In the chemical resistance test, MEK double rubs using a 725-g ball peen hammer showed that chemical resistance increases dramatically as more of the polyester is added to the coating system, whereas adding more competitive linear polyesters to a formulation had no effect on chemical resistance. The hyperbranched polymer resins also improved weathering resistance in an accelerated weathering test, and the formula with 25% BASONAL HPE 1170 and light stabilizers maintained almost 100% 60° gloss retention even after 7,000 hours of exposure.
Formulas using the hyperbranched aliphatic polyester polyol reached normal viscosity much slower than other 2K auto refinish clearcoats, demonstrating improved dry time and pot life capabilities. In the curing test, the formulation containing 20% BASONAL HPE 1170 B delivered improved performance at the same cure temperature, along with equal performance at a lower cure temperature versus acrylic-only formulations.
“One of the key properties of this resin is truly its reflow behavior,” says Porzio. “Not only does it decrease the required curing temperatures in a 1K enamel system, but it does this while simultaneously improving scratch resistance.”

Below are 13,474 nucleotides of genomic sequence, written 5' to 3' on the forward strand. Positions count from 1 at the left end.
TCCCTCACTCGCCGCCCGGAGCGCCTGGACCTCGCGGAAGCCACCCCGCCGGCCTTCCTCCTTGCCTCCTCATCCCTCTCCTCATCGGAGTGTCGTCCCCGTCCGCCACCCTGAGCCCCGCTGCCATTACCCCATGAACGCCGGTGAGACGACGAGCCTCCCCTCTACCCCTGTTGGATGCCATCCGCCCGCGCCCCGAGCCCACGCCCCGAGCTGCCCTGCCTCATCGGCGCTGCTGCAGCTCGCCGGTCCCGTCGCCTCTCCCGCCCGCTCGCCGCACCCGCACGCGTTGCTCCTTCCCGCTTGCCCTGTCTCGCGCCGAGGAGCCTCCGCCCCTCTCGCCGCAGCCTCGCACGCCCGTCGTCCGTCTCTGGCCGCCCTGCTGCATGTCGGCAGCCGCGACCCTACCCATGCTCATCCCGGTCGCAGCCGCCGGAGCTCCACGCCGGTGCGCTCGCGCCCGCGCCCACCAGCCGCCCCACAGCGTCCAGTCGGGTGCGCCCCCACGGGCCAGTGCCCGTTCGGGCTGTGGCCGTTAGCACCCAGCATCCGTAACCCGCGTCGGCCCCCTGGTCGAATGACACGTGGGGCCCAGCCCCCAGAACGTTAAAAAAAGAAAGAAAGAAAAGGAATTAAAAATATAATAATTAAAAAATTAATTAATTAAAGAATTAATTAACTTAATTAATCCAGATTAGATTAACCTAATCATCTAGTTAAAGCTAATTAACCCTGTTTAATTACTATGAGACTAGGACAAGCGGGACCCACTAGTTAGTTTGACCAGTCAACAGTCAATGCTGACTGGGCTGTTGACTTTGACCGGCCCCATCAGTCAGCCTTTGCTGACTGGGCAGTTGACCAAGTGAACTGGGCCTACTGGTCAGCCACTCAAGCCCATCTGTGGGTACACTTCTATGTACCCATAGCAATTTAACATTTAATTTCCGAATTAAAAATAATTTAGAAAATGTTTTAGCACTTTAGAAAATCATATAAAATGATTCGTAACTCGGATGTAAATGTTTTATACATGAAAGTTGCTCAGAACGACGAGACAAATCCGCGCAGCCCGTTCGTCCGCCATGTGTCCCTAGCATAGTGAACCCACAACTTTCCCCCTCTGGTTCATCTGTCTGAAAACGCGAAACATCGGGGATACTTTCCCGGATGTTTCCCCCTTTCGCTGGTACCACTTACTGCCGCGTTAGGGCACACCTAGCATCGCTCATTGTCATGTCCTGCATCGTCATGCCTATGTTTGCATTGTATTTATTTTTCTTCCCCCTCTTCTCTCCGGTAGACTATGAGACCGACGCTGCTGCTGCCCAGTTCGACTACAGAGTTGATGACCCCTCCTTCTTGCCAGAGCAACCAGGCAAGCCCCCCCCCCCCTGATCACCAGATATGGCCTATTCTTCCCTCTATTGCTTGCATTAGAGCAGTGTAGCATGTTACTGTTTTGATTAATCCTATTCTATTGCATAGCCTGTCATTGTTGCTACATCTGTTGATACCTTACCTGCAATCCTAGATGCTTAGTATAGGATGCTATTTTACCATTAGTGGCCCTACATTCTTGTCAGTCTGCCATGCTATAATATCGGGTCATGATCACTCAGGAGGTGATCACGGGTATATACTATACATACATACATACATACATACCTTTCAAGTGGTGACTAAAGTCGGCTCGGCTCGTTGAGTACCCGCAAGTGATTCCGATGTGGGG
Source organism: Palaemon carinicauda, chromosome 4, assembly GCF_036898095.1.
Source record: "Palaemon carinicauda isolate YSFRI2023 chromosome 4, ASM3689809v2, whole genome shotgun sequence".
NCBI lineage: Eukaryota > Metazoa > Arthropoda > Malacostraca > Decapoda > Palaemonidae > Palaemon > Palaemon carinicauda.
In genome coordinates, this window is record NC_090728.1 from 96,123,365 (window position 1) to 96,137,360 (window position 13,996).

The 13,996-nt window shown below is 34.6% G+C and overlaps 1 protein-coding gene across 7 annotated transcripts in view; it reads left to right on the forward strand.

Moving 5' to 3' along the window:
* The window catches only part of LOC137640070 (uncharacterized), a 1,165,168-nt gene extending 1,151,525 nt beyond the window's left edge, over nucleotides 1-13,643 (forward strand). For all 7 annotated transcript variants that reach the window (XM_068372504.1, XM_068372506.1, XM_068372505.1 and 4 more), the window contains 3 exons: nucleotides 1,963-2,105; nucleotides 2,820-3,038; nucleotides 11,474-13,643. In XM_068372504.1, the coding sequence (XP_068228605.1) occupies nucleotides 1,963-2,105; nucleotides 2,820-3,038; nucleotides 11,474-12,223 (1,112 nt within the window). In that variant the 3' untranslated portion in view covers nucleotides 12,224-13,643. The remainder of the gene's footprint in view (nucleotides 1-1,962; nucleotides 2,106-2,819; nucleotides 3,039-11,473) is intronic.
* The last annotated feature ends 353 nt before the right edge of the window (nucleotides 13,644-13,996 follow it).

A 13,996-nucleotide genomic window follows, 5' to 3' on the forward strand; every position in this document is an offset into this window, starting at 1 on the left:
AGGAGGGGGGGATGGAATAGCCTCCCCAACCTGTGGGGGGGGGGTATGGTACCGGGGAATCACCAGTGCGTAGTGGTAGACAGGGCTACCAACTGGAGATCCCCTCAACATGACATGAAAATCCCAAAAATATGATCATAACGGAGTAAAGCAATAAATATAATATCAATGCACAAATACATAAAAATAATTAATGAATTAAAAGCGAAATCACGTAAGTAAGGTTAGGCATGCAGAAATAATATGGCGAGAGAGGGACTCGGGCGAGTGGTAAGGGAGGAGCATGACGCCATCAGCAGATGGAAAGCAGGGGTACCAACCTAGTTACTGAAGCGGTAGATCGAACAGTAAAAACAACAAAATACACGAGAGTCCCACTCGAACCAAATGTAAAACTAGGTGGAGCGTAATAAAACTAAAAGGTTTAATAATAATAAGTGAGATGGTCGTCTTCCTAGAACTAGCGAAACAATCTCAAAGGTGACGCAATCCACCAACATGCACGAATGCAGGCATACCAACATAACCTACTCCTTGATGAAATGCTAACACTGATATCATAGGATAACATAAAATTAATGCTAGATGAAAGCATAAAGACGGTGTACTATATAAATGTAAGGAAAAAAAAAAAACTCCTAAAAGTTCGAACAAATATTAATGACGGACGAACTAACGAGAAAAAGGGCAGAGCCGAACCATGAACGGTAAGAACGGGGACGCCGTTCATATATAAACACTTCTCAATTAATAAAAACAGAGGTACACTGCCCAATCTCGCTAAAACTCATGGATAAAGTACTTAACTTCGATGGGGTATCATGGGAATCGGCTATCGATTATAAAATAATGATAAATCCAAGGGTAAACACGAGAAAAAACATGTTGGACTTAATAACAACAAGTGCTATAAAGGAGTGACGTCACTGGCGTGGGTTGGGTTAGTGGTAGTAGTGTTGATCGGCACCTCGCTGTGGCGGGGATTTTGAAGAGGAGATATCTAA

In the Mix
BASONOL HPE 1170 B is designed for use as a co-binder, ranging between 5%-30% on total polyol solid for clearcoat and topcoat applications.
“This hyperbranched polyester is meant to be used as a co-polymer, and must be mixed with other acrylic polyols, melamines or other chemistries, as it is very compatible with other chemistries to provide the properties that formulations are looking for,” says Porzio.
The hyperbranched polyester cobinder is compatible with a broad range of resin systems, including high-solids 2K polyurethanes, conventional or medium-solid 2K polyurethanes and 1K amino resin systems.
The Bottom Line
As automakers increasingly look for ways to decrease their impact on the environment while improving production output, new coating technologies can offer an invaluable opportunity to boost process efficiency, introduce cost savings, and reduce VOCs and energy usage while delivering the color and appearance demanded by consumers.
Self-crosslinking technologies can provide fantastic adhesion across a broad range of substrates for basecoats while reducing the required curing temperature and eliminating the need for sensitizers. This offers a safer, simplified and more efficient painting and curing process for automakers, along with improved appearance uniformity.
In the topcoat world, we’re seeing hyperbranched polymer chains make use of highly functional –OH and –COOH groups to reduce viscosity and chain entanglement, extending pot life while offering strong scratch resistance, without sacrificing hardness and chemical resistance.
Although forecasting auto sales projections is always difficult, one thing is clear: technological advances, supply chain disruptions and changing consumer behaviors demand that automakers work on continually improving their processes and materials to promote sustainability, improve quality and remain competitive in an ever-evolving industry.
For more information on JONCRYL U 4501, click here.
For more information on BASONAL HPE 1170 B, click here.